The last half-mile of the climb was all that remained, a steep chimney of rock hewn out of the back side of Killington Peak. He had climbed it a hundred times before, and knew every stony step. It amazed him that a dog as big as Gracie could negotiate the narrow pitch, but she made easy work of it, stopping often to gaze back at him with her watchful eyes. Half-way up the birches petered out, giving way to the scrub pines that lined the trail. The problem was that he was six-feet and then some, well above the protection the shrubs provided from the bitter wind, which increased with every foot he ascended.
         He reached the top and celebrated in his normal fashion, with a piece of dark chocolate and a biscuit for Gracie. It was his wont to linger up top and appreciate the view, but the thermometer registered 20 degrees below zero, and the wind whipped the exposed peak with a hatred centuries in the making. He could feel the heat draining from his body, and knew he had to get off the peak in short order.
         A bit of panic set in and he started off too fast, loosing his footing on an ice-covered root. He slid ten feet or so, and came to an abrupt stop, bruised but not broken, inside a dense thicket of pine branches. Gracie came back right away, looking him over with her chocolate eyes to make sure he was okay.
         It was a full hour before he returned to the cabin, and he was chilled to the bone. The cost of a safe passage had been time and exposure, and the price had been as steep as the rocky chute itself. He collected his gear, donned everything he had stowed in the pack—wool sweater, Caribou-hide hat, and Gore-Tex mittens—and tied on his shoes.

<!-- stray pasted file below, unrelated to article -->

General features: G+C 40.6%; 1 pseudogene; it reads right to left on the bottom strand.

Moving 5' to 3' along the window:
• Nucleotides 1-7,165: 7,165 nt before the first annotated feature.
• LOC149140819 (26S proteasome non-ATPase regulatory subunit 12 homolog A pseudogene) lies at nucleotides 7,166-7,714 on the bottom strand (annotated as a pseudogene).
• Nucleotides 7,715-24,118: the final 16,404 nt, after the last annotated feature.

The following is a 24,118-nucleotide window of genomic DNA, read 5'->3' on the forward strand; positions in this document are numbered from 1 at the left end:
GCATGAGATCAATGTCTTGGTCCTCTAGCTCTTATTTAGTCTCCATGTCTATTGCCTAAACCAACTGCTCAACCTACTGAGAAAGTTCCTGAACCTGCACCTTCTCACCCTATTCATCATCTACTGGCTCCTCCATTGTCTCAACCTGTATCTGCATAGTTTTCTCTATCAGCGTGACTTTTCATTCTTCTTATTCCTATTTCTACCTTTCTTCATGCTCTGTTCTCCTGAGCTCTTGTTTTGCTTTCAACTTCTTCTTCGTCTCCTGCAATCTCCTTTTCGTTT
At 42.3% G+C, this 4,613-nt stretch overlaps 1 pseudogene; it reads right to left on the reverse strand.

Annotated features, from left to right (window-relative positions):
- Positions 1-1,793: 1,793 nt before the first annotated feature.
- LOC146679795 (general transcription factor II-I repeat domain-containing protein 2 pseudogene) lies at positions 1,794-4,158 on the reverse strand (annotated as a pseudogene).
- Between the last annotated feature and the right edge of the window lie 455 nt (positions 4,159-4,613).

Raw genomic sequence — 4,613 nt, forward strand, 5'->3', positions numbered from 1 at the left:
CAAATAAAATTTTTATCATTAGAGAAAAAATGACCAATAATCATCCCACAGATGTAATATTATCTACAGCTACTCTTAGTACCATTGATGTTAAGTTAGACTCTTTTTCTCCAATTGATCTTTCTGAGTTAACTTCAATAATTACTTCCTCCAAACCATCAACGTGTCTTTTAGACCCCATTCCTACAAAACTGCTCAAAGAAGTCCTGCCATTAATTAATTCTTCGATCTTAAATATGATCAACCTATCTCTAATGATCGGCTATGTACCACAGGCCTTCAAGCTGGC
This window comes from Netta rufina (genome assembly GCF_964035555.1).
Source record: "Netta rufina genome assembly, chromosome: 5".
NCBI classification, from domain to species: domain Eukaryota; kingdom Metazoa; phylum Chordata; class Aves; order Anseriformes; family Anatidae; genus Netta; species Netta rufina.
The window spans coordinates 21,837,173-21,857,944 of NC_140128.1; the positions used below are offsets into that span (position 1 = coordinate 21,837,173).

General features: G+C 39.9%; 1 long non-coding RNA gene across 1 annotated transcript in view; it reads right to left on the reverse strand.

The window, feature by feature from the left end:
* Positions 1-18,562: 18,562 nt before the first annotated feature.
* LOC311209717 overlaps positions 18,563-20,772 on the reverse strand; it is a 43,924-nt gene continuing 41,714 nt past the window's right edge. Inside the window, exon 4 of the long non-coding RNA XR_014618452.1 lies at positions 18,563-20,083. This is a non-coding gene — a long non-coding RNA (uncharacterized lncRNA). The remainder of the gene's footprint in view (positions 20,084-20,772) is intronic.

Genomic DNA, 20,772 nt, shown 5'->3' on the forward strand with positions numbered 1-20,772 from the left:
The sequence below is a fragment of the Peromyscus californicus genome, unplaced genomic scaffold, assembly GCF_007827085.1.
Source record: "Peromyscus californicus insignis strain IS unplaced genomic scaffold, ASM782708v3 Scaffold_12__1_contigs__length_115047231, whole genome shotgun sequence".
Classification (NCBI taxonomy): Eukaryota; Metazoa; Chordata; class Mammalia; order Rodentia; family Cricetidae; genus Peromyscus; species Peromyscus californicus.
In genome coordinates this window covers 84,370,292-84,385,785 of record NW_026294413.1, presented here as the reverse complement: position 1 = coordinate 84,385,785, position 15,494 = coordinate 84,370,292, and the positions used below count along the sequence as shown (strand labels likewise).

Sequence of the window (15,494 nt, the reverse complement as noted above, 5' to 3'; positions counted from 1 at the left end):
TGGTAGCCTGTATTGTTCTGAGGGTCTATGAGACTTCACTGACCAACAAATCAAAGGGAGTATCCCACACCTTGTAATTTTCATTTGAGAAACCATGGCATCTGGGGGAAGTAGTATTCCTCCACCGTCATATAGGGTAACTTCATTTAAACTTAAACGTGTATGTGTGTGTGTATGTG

It was an easy descent down the long shoulder and that was the problem—it was too easy. He hadn’t realized he had built up a sweat on the way up, but he realized it now as the thin layer of water froze on his skin, chilling him further and stiffening his gait. Worse still, the wind had changed to the west, whistling up the slope with a ferocity that discharged the snow from the trees and warmth from his body.
         There was only one thing to do; he needed to go back up. And up he went, slowly at first, and then a little faster as the burning calories defrosted his skin and made movement a bit easier. After several hundred yards he could feel the stinging in his fingertips and his toes burned like an oil-soaked log. In another few minutes the pain resolved with the return of his circulation, and he turned around again to face the wind.